My particular sheltered corner of the internet has been abuzz with European Court of Human Rights news lately. And it’s news with a non-trivial reach outside my own narrow echo chamber, for once; the mainstream media has also been covering the recent rulings on religious discrimination in the workplace, to some extent or another.
There are four cases whose judgments have just been published, focusing on four people who felt that their religious rights weren’t given due respect and deference in their place of work. One counsellor and one registrar both refused to work with same-sex couples; the other two weren’t allowed to wear some sort of ornamental cross as part of their uniform.
Lots has already been written about this, from the lucid to the utter bollocks. Andrew Copson has been kept very busy quashing some of the rumours and countering the misinformation which has accompanied these cases, and seems to have been largely alone in the most prominent news outlets as a critic of the popular “Christian persecution” narrative.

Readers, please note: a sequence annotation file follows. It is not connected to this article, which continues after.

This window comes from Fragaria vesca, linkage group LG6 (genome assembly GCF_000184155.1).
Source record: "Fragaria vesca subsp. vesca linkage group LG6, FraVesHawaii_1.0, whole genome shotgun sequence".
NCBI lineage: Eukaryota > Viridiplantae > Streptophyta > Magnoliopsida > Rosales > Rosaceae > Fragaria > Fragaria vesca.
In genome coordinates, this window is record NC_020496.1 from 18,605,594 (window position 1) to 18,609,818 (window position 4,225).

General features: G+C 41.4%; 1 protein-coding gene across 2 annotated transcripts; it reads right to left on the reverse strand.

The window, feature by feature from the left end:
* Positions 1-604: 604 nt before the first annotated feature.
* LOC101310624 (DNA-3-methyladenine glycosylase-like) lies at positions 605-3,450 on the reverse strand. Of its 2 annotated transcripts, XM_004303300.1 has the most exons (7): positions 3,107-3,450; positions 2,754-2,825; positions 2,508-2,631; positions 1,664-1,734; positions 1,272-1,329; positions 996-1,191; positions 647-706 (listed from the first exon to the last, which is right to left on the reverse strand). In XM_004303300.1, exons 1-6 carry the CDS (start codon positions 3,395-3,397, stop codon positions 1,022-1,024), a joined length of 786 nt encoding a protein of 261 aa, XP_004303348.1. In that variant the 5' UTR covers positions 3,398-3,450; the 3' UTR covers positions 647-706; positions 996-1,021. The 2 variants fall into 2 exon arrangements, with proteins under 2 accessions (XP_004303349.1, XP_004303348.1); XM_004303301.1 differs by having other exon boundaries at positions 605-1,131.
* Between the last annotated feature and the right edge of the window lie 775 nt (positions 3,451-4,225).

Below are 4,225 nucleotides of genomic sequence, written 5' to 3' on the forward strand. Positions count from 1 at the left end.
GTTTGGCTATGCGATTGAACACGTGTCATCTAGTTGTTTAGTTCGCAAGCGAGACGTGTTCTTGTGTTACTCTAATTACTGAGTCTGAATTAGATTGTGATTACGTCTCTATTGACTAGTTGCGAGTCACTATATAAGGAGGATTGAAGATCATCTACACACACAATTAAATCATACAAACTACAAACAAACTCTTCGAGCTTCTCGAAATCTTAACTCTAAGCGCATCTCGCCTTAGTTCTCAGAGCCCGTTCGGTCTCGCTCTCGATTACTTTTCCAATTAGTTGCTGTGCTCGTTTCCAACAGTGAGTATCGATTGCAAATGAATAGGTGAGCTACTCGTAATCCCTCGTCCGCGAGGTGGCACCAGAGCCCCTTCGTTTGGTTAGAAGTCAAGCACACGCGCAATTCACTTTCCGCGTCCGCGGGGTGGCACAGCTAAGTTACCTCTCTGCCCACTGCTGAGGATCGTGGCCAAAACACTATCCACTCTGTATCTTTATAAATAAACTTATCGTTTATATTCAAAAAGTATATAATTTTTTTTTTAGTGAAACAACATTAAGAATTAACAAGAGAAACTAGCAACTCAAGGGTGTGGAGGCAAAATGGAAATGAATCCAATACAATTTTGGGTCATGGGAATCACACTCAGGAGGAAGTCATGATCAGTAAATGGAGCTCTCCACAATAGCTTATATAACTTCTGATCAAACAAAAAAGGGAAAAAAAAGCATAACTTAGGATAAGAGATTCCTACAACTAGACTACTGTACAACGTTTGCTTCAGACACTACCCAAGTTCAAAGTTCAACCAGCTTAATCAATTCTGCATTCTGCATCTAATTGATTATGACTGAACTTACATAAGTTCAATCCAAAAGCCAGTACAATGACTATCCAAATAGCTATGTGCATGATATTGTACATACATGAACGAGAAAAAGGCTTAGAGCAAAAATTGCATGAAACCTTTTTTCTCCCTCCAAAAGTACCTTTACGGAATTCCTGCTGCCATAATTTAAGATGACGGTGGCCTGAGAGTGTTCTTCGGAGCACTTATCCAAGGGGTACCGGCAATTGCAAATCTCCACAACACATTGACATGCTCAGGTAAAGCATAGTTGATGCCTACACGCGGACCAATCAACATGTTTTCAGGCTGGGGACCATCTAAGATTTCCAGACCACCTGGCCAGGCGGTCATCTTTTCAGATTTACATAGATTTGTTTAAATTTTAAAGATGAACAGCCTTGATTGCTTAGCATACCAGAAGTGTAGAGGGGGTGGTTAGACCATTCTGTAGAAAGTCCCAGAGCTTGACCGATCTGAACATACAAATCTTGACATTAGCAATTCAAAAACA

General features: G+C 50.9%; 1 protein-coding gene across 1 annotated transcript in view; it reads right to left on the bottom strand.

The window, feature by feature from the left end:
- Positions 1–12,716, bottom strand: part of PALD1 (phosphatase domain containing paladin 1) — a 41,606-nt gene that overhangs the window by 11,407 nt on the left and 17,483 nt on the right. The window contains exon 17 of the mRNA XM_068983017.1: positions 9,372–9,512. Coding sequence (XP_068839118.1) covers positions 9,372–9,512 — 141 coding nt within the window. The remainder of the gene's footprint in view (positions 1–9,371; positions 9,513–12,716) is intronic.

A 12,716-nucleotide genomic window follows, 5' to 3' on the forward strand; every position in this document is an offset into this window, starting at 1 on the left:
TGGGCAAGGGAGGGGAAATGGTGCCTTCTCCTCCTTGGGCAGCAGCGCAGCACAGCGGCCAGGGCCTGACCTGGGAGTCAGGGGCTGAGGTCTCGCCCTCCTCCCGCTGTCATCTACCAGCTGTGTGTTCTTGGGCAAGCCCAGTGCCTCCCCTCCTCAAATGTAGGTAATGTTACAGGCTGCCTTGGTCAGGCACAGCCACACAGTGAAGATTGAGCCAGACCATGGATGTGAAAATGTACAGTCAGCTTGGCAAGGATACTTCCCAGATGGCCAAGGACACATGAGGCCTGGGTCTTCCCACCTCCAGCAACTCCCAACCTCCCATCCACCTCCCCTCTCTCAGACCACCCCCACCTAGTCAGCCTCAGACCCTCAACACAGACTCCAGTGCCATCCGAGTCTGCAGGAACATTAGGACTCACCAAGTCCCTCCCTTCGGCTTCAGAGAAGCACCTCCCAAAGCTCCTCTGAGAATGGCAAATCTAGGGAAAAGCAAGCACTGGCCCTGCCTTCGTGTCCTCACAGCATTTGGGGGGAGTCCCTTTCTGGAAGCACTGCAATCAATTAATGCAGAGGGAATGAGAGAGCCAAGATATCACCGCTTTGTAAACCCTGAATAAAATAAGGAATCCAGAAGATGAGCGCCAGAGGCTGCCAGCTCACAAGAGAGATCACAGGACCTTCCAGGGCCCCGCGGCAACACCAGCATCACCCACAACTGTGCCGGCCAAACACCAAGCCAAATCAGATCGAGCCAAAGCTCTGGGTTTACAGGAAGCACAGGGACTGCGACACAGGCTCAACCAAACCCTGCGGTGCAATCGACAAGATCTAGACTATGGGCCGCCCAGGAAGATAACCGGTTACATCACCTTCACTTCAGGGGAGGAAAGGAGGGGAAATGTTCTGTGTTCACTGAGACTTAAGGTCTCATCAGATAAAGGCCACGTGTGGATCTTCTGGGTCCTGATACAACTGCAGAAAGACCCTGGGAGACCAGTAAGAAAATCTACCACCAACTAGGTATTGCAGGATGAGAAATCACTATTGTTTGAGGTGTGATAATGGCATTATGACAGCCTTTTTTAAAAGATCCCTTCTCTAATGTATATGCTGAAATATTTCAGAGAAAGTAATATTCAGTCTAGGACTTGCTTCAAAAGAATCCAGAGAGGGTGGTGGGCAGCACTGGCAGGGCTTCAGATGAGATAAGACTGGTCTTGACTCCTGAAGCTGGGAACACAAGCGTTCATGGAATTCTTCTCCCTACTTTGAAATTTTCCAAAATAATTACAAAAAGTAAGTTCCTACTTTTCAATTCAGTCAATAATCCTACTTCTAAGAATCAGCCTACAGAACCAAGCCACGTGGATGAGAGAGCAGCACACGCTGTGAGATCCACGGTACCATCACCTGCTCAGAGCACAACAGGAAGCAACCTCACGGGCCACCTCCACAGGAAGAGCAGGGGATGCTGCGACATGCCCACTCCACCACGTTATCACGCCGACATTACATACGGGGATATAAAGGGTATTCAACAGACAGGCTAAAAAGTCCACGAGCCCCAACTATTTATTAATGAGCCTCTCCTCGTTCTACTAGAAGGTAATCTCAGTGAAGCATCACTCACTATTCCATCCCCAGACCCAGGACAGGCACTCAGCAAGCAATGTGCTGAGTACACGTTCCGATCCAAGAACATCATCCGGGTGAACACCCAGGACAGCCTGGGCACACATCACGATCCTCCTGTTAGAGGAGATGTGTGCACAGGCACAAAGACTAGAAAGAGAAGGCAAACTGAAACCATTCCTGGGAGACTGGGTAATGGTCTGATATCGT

But even some of the most reliably insightful and coherent commentators seem to be blithely accepting some premises of the religious argument which don’t merit it. Nelson Jones is as worth reading on this as ever, but his passing mention of practices being “central or mandatory in a faith tradition”, in the context of Article 9 of the European Convention, raises more questions than he asks.
Here’s my concern about having legislation in place to enshrine religious rights:
Religion is an entirely personal thing, which nobody is obliged to share. If you’re a Christian, swell, but I don’t accept any of the truth-claims based upon your “faith”, and I’m not obliged to treat them differently than any other unfounded assertions about the world. I don’t believe in your God, and see no reason to act as if I should. I’m not a Christian.
(This is important, in part, because it also means your religion can be whatever you want, defined by you and you alone. Letting corporations or governments decide the legitimacy of someone’s religion – be they devout Christian or casual Jedi – and thus rule on how far the rest of us should go to “respect their beliefs”, is the kind of precedent that can’t not go horribly wrong.)
So, given that your religion is, to me, on that level, utterly meaningless… why should I care whether or not your religion affects your motivations, when I’m judging your actions?